Ichiro Suzuki This spring marks the end of Haruhiko Kuroda’s ten-year governorship at the Bank of Japan. (He has served two five-year terms.) Governor Kuroda is forever remembered for the great experiment of extraordinary monetary easing over which he presided during his tenure. In the early 2010s, the Japanese economy was mired in mild deflation, to be the first major country to get stuck in such an economic malaise since the Depression era in the 1930s. Prices began to fall, albeit modestly, in the late 1990s after a burst of asset bubbles at the beginning of the decade and a series of banking crises that followed the bust. In response to falling prices, the Bank of Japan slashed interest rates aggressively, by the standard of the textbook at that time. Economists and scholars outside Japan, however, called the BOJ’s move too timid. Ben Bernanke, who would later become a Federal Reserve chairman, called the BOJ’s action insufficient, saying that he would even buy ketchup (in order to flood the market with liquidity). The BOJ’s version of quantitative easing did not deliver great results initially. The Japanese economy managed to avoid a deep recession amid the global economy’s setback at the turn of the 21st century, after the tech bubble’s bust. A few years later, Japanese banks were finally recapitalized, getting rid of non-performing loans though this was credited to the government, not the BOJ. This enabled the economy to grow again. Then, the subprime crisis in the U.S. dragged the global economy into the deepest recession since the 1930s. Unlike banks elsewhere, Japanese banks’ balance sheets were not contaminated with collateral debt obligations (CDOs) and other toxic securities since their balance sheets were freshly cleaned up only a few years before the global financial crisis. Nonetheless, the global economy’s severest downturn in seventy years exerted immense downward pressure on the Japanese economy as well. Having already tested an unconventional policy of quantitative easing, the BOJ was not left with a room to reduce interest rates much further upon the eruption of the crisis. Other major central banks, especially the Fed under Bernanke, embarked on a very aggressive quantitative easing to save the economy from skidding into deflation. In the absence of meaningful room for interest rates to go lower in Japan, aggressive cuts elsewhere drove international liquidity into Japanese yen assets. Japan’s interest rates adjusted for inflation, which was falling fast, turned out to be higher than those in other developed economies. What was supposed to be ultra low interest rates had proven to be insufficient relative to others. Sharp appreciation of the yen created additional downward pressure on prices in the Japanese economy. A vicious circle became pervasive at the outset of the 2010s. Ben Bernanke and the Federal Reserve Bank eventually won a battle against a risk of deflation in the U.S. The cost of the battle, however, turned out to be much greater than what chairman Bernanke expected originally. The global financial crisis made a huge dent on capital base of banks around the world. Tightened bank regulations worked against recovery of the economy, allowing banks to lend less on a given amount of capital than in years that preceded the crisis. Chairman Bernanke came to realize that it was a great deal easier said than done to revitalize the economy from the brink of deflation. Chairman Bernanke did not conceal his frustration on the progress of economic recovery and persistently weak prices. He called for a help from fiscal policy but Republican-controlled Congress did not respond to him. This experience might have made Chairman Bernanke feel somewhat sympathetic to the Bank of Japan’s Masaaki Shirakawa who was his counterpart at the BOJ for much of Bernanke’s chairmanship at the Fed. The U.S. economy at last restored growth and inflation, getting onto ‘escape velocity’ that left the threat of deflation behind, by the time of chairman Bernanke’s departure from the Fed in 2014. On the other hand, the Japanese economy had to wait until the final year of Governor Kuroda’s second five-year term to witness his original goal of 2% inflation, and it was attributed to global supply chain disruptions and a precipitous fall of the yen rather than robust demand. After ten years of a great monetary experiment in Japan, it was proved that deflation is not a monetary phenomena. Flooding the market with liquidity does not lift inflationary expectations. Much of slow growth in the Japanese economy since the 1990s can be attributed to demography, it is beginning to be believed. In fact, Japan has been doing fine in terms of productivity growth, which is a measurement of value add per person, on par with the U.S. or other major developed economies. It is shrinkage of working population to begin with and then the entire population that have been a drag on economic growth, through fewer consumers as well as workers. Weak growth feeds weak prices. In retrospect, governor Shirakawa did a fine job though he was sharply criticized for his lack of action on the Japanese economy flirting on the brink of deflation. After all, the deflation Japan had suffered, at -0.2% per annum, was hardly comparable to the one in the 1930s. As a leading scholar on the 1930s Depression era, Fed chairman Bernanke was right to fear potential consequences of deflation, and he vehemently fought to save the U.S. economy from tumbling into one. Nonetheless, Japan’s mild deflation experiences were not too terrible. It is true that the economy has been devoid of dynamism but prices were essentially very stable. It is good to have price stability. Albeit under modest growth rates, the Japanese economy posted the second longest post-WWII expansion period, just short of six years under prime minister Abe’s economic policy, Abenomics. While BOJ governor Kuroda’s aggressive monetary easing in part underwrote the expansion, it still did not lift the CPI back to 2% soon enough. After all, a goal of 2% inflation proved to be an impossible dream for an economy that is going through population decline. Even the United States, with much higher body temperature of the economy with growing population, struggled at one point to lift its inflation to 2%. Weak demand due to fewer consumers always reduces pressure on prices in Japan. In addition, demography is weighing on take-home pay of Japanese people through rising social security-related charges, at a time when salaries and wages have found it hard to rise. Such social conditions denied a chance of demand-pull inflation. True, the Japanese economy might have performed better with different policies. Instead of massive fiscal spending in the 1990s that was mocked as building bridges to nowhere, the government could have spent such financial resources on re-skilling workers in a rapidly changing world. Shinzo Abe should have pushed harder to overhaul the labor market that always ranks high on the list of obstacles for economic growth. Such policies would have pushed up growth and inflation somewhat, but probably not a great deal higher. Nonetheless, a radical monetary policy was needed to be implemented for the purpose of exhausting all possible options. Only after having tried it, we are now able to say it didn’t deliver what we had hoped. Not experimenting it would have led us to say today that we should have done it. Unlike containing inflation, monetary policy can deliver only so much when it come to lifting the economy out of the brink of deflation. While there is no ceiling on how high interest rates can rise, zero obviously is a floor on how low rates can go down. Not even quantitative easing can bring interest rates materially below zero, as it was found after a decade long experiment.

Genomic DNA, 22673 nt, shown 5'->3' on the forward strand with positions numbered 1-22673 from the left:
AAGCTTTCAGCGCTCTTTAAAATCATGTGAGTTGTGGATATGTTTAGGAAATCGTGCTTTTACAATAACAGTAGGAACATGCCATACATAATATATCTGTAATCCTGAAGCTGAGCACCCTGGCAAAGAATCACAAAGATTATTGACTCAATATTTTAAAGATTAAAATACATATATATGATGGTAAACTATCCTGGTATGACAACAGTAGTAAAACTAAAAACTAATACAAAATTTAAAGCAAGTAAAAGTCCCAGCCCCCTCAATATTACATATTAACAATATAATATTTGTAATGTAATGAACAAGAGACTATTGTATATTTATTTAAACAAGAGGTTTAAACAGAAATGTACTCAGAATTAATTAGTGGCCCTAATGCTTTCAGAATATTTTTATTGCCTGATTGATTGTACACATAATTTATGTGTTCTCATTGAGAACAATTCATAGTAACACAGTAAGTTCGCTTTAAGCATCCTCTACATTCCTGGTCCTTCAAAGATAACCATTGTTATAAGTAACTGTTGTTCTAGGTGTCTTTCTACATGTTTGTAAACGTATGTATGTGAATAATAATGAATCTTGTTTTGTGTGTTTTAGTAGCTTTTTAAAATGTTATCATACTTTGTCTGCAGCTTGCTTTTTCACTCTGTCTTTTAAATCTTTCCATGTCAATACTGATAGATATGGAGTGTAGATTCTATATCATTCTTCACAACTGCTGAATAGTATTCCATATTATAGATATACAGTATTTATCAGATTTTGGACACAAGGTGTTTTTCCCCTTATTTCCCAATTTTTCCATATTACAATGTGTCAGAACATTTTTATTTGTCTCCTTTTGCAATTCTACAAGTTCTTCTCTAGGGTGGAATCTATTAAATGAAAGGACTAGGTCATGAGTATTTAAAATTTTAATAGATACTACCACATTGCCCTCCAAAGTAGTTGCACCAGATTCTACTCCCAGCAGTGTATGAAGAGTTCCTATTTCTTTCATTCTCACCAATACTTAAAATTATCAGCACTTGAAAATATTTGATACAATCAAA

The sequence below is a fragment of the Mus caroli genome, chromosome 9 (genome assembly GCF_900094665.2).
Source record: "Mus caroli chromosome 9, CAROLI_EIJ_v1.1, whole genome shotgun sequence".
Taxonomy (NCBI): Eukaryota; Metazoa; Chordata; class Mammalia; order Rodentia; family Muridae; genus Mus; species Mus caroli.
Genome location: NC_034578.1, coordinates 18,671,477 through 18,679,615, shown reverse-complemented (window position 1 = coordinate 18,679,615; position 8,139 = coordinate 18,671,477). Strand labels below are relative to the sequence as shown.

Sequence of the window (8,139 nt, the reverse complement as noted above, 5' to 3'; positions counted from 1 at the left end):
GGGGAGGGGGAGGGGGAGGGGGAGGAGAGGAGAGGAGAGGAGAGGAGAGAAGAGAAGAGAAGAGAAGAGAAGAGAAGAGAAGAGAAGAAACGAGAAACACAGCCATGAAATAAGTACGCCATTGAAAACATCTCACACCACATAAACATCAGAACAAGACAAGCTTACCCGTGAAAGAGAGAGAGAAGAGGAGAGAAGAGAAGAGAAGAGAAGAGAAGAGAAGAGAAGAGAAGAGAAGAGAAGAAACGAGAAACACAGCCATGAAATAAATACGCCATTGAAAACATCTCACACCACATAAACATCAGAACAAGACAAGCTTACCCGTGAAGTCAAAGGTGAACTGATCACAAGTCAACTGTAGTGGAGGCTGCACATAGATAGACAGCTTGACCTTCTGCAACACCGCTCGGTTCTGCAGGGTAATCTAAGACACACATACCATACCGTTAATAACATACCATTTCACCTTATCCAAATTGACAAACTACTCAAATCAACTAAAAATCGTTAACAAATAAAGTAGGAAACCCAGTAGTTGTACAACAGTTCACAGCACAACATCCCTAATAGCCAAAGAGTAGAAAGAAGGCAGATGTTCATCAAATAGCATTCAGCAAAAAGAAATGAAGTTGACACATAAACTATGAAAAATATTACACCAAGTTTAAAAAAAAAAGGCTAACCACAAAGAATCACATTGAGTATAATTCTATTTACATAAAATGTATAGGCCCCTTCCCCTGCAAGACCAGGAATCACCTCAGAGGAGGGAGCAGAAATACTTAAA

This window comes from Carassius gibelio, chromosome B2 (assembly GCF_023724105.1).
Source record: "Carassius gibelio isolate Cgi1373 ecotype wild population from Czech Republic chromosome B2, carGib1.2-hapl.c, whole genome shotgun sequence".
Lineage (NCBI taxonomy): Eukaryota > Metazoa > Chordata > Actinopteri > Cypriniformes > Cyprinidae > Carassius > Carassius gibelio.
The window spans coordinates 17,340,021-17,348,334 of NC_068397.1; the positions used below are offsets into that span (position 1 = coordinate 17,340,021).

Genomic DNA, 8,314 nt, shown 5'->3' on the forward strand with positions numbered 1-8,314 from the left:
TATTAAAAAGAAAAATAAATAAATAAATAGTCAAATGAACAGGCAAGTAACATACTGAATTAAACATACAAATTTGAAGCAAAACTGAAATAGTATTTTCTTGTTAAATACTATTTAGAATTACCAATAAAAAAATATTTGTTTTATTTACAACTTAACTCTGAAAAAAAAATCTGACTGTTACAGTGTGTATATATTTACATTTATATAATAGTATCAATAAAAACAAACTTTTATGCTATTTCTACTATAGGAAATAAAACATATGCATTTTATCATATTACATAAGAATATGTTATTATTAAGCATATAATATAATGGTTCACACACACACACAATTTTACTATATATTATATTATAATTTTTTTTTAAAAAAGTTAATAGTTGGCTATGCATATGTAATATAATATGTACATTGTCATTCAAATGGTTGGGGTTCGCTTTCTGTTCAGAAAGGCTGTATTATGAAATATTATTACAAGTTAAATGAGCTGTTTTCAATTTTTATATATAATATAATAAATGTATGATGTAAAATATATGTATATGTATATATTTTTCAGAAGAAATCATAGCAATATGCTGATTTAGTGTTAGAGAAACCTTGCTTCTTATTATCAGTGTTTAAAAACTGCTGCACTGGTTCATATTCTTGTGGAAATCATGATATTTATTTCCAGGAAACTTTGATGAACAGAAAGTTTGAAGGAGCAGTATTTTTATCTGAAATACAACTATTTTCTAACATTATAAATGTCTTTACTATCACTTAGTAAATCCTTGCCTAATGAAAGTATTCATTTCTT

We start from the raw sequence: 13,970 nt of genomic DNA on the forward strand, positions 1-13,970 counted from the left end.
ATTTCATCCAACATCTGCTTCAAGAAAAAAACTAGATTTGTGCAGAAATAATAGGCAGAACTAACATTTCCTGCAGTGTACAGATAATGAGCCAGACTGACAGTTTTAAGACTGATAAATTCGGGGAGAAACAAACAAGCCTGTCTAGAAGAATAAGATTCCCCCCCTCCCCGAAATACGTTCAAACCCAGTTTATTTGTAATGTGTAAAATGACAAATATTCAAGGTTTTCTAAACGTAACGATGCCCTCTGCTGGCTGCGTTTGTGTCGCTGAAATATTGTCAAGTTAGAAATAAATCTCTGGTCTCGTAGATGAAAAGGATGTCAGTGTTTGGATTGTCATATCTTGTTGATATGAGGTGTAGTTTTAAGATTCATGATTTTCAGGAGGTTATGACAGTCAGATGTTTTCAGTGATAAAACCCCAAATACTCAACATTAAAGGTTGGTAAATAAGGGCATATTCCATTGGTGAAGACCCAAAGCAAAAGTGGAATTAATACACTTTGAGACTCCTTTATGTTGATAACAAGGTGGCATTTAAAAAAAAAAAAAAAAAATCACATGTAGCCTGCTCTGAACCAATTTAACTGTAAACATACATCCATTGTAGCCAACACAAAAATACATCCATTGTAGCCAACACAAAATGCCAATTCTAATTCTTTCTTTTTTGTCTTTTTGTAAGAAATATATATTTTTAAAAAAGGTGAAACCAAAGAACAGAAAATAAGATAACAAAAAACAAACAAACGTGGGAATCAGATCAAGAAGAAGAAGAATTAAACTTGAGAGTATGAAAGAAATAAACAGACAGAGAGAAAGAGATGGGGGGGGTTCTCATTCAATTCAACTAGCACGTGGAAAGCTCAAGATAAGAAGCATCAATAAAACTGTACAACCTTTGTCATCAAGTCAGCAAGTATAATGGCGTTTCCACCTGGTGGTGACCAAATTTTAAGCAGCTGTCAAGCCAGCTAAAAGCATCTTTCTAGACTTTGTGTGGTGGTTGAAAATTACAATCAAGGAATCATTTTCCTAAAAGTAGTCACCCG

Almost ten years after Fed chairman Bernanke pleaded for fiscal policy to boost the economy, the coronavirus made very aggressive fiscal stimulus possible in order to keep the economy away from a feared depression in the developed countries in the West. Policy makers around the world at last have learned a lesson over past ten years from experiments by the Fed and the ECB as well as the BOJ.
About the author: Mr. Suzuki is a retired banking executive based in Tokyo, Japan.